Second, we’ll allow some small businesses to refinance their owner-occupied commercial real estate mortgages into our 504 program. Many of their mortgages will mature in the next few years, and face balloon payments as a result. With real estate values having taken a hit, many of these business owners will have trouble getting a bank to refinance them.
Letting them refinance into 504 is a win-win. It will provide the business owner with more stable financing. And, for the lenders who hold those mortgages, it will free up capital to make more small business loans.
As I said, we’ve already started funding loans with increased guarantees and waived fees. We expect to roll out our increased loan sizes within the next 3 months. 504 refinancing will come shortly thereafter. All told, we have 14 new programs to stand up. We have our work cut out for us, and I appreciate your patience and support as we work to implement this important law.
Beyond SBA, our partner agencies will also be working to increase small business lending because of the new law.
For example, Treasury is setting up the new Small Business Lending Fund. This fund will provide $30 billion in capital for smaller community banks. Essentially, it provides you with low-cost capital—with interest rates as low as 1%—if you go above and beyond your 2009 small business lending levels. We know that if your bank participates, you will leverage the funds you borrow several times over, and put much needed capital in the hands of small businesses.
The Small Business Jobs Act also contains provisions to increase small business contracting, strengthen SBA’s counseling network, and encourage small business exporting. It contains eight tax cuts for small businesses.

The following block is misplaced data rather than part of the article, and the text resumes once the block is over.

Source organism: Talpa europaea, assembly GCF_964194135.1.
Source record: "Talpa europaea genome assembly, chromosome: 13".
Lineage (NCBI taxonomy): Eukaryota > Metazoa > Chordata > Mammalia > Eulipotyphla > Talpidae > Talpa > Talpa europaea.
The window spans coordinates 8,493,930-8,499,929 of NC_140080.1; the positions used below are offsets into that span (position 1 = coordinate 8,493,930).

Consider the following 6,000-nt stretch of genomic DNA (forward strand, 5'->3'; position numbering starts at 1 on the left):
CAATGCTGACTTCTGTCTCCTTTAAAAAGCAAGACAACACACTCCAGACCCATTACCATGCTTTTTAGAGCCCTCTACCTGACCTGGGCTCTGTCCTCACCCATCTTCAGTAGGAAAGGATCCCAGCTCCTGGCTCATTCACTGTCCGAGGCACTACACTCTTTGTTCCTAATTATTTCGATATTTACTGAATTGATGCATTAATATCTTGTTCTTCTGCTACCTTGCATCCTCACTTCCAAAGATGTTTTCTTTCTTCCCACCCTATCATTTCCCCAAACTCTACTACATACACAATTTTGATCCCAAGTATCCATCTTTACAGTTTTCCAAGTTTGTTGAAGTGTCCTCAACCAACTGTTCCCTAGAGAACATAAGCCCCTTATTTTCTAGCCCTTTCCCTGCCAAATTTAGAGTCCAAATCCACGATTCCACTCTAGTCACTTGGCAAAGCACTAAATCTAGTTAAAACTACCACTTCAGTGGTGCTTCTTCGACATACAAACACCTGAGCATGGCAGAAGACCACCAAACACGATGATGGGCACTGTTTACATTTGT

But the Jobs Act isn’t the only way that SBA is working to support you and your banks. For instance, I’m excited to be leading the Advisory Council on Underserved Communities that SBA is announcing this fall. We’re bringing together the best and the brightest to promoting business growth and entrepreneurship in underserved communities, including inner cities, rural areas, and minority communities. You know as well as I do how important it is to increase access to capital in underserved areas. I know we’ll have your support in this effort.
For years, the NBA and the SBA have worked together to put capital in the hands of small businesses. Today, this partnership is more important than ever.
Throughout the United States, there are healthy small businesses that are ready to grow. Businesses like Emanuel Funeral Home. Businesses like the ones you work with every day. Together, with the tools provided by the Small Business Jobs Act, we can get these businesses what they need.
I’m looking forward to working closely with all of you as we help these small businesses grow, create jobs, and drive our economy forward.